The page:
Which drive manufacturers use Toshiba NAND?

Many. Too Many MFG use it so your better looking at the individual models. If a MFG uses it but you buy a drive without it it means nothing.

Not sure listing them would help because many MFG use both Toshiba NAND and also others kinds too. I would look into specific models instead of MFG.

Toshiba NAND is considered premium high performance option in many MFG drive lines.

There is different kinds of NAND. Example: Sync vs Async vs TOGGLE. You see things like "ONFI" and such listed often

There is a large difference in speed and performance between various types of NAND.

TOSHIBA TOGGLE NAND is considered a premium option.

To answer your question better you would have to look at a specific MFG since many MFG choose to use it and also not use it across the product lines.

EXAMPLE USING OCZ:


Agility uses the cheapest lowest performing NAND. Why they are the cheapest and also the slowest. (Still pretty fast and great value)
OCZ has started publishing both peak and incompressible write performance data, but only on its product sheets. While peak performance isn't affected, incompressible performance is. Using AS-SSD as a benchmark, OCZ claims the Agility 3 is only able to muster about 200MB/s for peak sequential reads/writes on the 240GB drive - that's less than half the score the Vertex 3 gets in AS-SSD's read test. Our benchmarks, as you'll soon see, confirm the deficit.

If it's not the controller causing this, and it's not the firmware - then it's the NAND. The Agility 3 (and Solid 3) both use asynchronous NAND.

Asynchronous NAND: An ONFi History Lesson

It takes 50µs to read 8KB from a 25nm Intel NAND die. That works out to a staggering 156MB/s, from a single NAND die. Even the old 50nm stuff Intel used in the first X25-M could pull 4KB in 50µs or ~78MB/s. The original X25-M had 10 channels of NAND, giving it the ability to push nearly 800MB/s of data. Of course we never saw such speeds, as it's only one thing to read a few KB of data from a NAND array and dump it into a register. It's another thing entirely to transfer that data over an interface to the host controller.
idf.jpg


Back in 2006 the Open NAND Flash Interface (ONFi) workgroup was formed with the task of defining a standardized interface for NAND Flash. Today, Intel and Micron are the chief supporters of ONFi while Toshiba and Samsung abide by a separate, comparable standard.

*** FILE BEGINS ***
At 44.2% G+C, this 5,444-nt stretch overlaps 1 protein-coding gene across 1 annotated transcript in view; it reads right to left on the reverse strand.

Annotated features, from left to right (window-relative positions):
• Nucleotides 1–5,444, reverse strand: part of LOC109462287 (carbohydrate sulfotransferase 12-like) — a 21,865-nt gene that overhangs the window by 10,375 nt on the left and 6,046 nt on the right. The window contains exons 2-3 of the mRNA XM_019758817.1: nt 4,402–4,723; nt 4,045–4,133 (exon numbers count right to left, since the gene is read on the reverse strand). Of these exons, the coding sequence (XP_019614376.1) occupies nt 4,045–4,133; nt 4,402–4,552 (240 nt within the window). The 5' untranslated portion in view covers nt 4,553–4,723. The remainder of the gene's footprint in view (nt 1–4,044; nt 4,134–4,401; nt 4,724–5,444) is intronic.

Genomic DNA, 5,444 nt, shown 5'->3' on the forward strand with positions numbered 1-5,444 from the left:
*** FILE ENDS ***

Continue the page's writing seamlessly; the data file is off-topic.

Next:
As is typically the case, the first standard out of the workgroup featured very limited performance. ONFi 1.0 topped out at 50MB/s, which was clearly the limiting factor in NAND transfer speed (see my example above). The original ONFi spec called for an asynchronous interface, as in one not driven by a clock signal. Most logic these days is synchronous, meaning it operates off of a host clock frequency. Depending on the architecture, all logic within a synchronously clocked system will execute/switch whenever the clock signal goes high, low or both. Asynchronous logic on the other hand looks for a separate signal, similar to a clock, but not widely distributed - more like a simple enable pin. In the asynchronous NAND world this is the role of the RE, WE and CLE (read/write/command-latch enable) signals.


onfi.jpg


ONFi 2.0 brought the move to source synchronous clocking, as well as double data rate (DDR) operation. Not only were ONFi 2.0 NAND devices tied to a clock frequency, transfers happened on both rising and falling edges of the clock - a similar transition was made in SDRAM over a decade ago. While ONFi 1.0 NAND was good for up to 50MB/s, ONFi 2.0 increased the interface speed to 133MB/s. Present day synchronous ONFi 2.1/2.2 NAND is no longer interface limited as the spec supports 166MB/s and 200MB/s operating modes. Work on ONFi 3.0 is being done now to take the interface up to 400MB/s.



37942.png
The above benchmark is 22 minutes long and it consists of 128,895 read operations and 72,411 write operations. Roughly 44% of all IOs were sequential. Approximately 30% of all accesses were 4KB in size, 12% were 16KB in size, 14% were 32KB and 20% were 64KB. Average queue depth was 3.59.